The impact of junk food advertising on childhood obesity is a topic often debated in the media. One side calls for banning junk food advertising during children’s television viewing times while the other questions whether ad bans will work, decrying a “nanny state”.
Some commentators choose to lay blame squarely on parents’ shoulders, as if that alone will be enough to reverse the worrying levels of childhood obesity in Australia. But the complexity surrounding childhood obesity and the need to act cannot be denied.
One in four Australian children is considered overweight, and unfortunately a high proportion of these kids will become overweight adults. This increases their chance of developing chronic diseases such as cancer, heart disease and diabetes.
What’s more, obesity is costing us more than $58 billion a year. So it’s essential to put aside the rhetoric, assess evidence and consider a multifaceted approach.
The role of junk food advertising
Tackling junk food advertising is one part of a wider approach to fighting childhood obesity. It’s all about setting healthy habits for life early on – prevention, as they say, is better than cure.
Admittedly, junk food advertising aimed at children is a bugbear of mine and it’s an issue I feel strongly about. Children are like sponges, noticing everything. So when it comes to advertising, they remember the jingles, the tempting toy offers, and the “cool” factor.
Children remember advertisements and, more often than not, they want what they see. Of course, this is exactly what junk food advertisers want, as successfully targeted young children will have brand allegiance for life. The Australian food industry spent more than $400 million on marketing in 2010; they spend big bucks because it makes them big bucks.
And how does this translate to the shopping trolley? Research shows that, on average, children pester their parents 15 times during every trip to the supermarket and are successful in half of these attempts.
The main question we need to ask ourselves, in light of Australia’s current levels of obesity, is do we really want children surrounded with enticing junk food advertisements? Evidence suggests that the more junk food advertising children see, the more likely they are to prefer high fat, salt or sugar foods.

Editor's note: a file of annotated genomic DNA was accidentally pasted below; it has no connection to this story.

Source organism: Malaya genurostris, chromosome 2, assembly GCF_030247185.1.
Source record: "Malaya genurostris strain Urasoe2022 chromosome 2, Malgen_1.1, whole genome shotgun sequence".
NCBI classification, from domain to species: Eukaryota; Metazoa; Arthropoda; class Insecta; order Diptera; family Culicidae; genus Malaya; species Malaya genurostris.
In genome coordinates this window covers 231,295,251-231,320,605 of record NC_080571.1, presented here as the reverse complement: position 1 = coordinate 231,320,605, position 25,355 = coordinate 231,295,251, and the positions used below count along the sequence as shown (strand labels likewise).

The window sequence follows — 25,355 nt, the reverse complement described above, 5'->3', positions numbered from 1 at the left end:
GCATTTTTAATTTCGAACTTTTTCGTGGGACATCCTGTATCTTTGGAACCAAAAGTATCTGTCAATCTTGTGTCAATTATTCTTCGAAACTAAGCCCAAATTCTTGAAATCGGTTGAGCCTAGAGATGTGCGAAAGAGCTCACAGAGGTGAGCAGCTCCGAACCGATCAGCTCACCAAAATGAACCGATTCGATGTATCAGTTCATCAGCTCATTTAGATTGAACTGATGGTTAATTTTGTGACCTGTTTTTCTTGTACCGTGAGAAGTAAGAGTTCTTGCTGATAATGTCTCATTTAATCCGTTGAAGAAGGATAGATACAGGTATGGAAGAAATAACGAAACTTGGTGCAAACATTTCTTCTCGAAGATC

So it’s an uphill battle for parents to get their kids to eat healthy food.
The blame game
Unfortunately, there’s a tendency to blame parents within mainstream media and online forums, such as The Punch; parents should just say “no” is often cited as the solution.
Of course parents can say no, but we have to acknowledge they’re up against Goliath. We’re talking about multimillion-dollar junk food giants with big bucks to produce advertising carefully designed to influence kids (and sometimes parents) into buying their unhealthy products.
Their advertising and marketing is very sophisticated, with advertisers having many more avenues for reaching children. Children today have the internet, email, various smartphone Apps, children’s magazines and mobile phones – none of which existed when we were kids.
Also, parents don’t necessarily have control over what their children eat when away from home. So just saying no is like closing the door after the horse has bolted.
What, then, is the solution? Ever the pragmatist, I think it’s multifaceted. I believe government legislation is essential and much has been written about this previously.
It’s also important to increase parents' understanding of the role junk food advertising and marketing plays in influencing their child. Parents need information at the fingertips so they can make choices on what their kids are exposed to.
This week Cancer Council NSW launched Fat Free TV Guide, an interactive website which allows parents to search over 100 popular television shows, rating and ranking the best and worst, based on how much junk food is advertised to children.
Saturday night programs such as the AFL, family movies and X-Factor have topped the list, with children exposed to 26 junk food advertisements for products such as chocolate, high-sugar and caffeine-added energy drinks, and for fast-food chains over a six-hour viewing period. Armed with this knowledge, parents may choose to turn the television off, record these shows (to skip the advertisements) or mute the ads.
Like it or not, we live in a brand-driven society and big businesses aren’t going to stop advertising junk food without a fight.
In the absence of regulations, the Fat Free TV Guide gives parents a little knowledge to help them even up the playing field. But let’s be clear, this is only one part of a wider solution to junk food advertising and childhood obesity.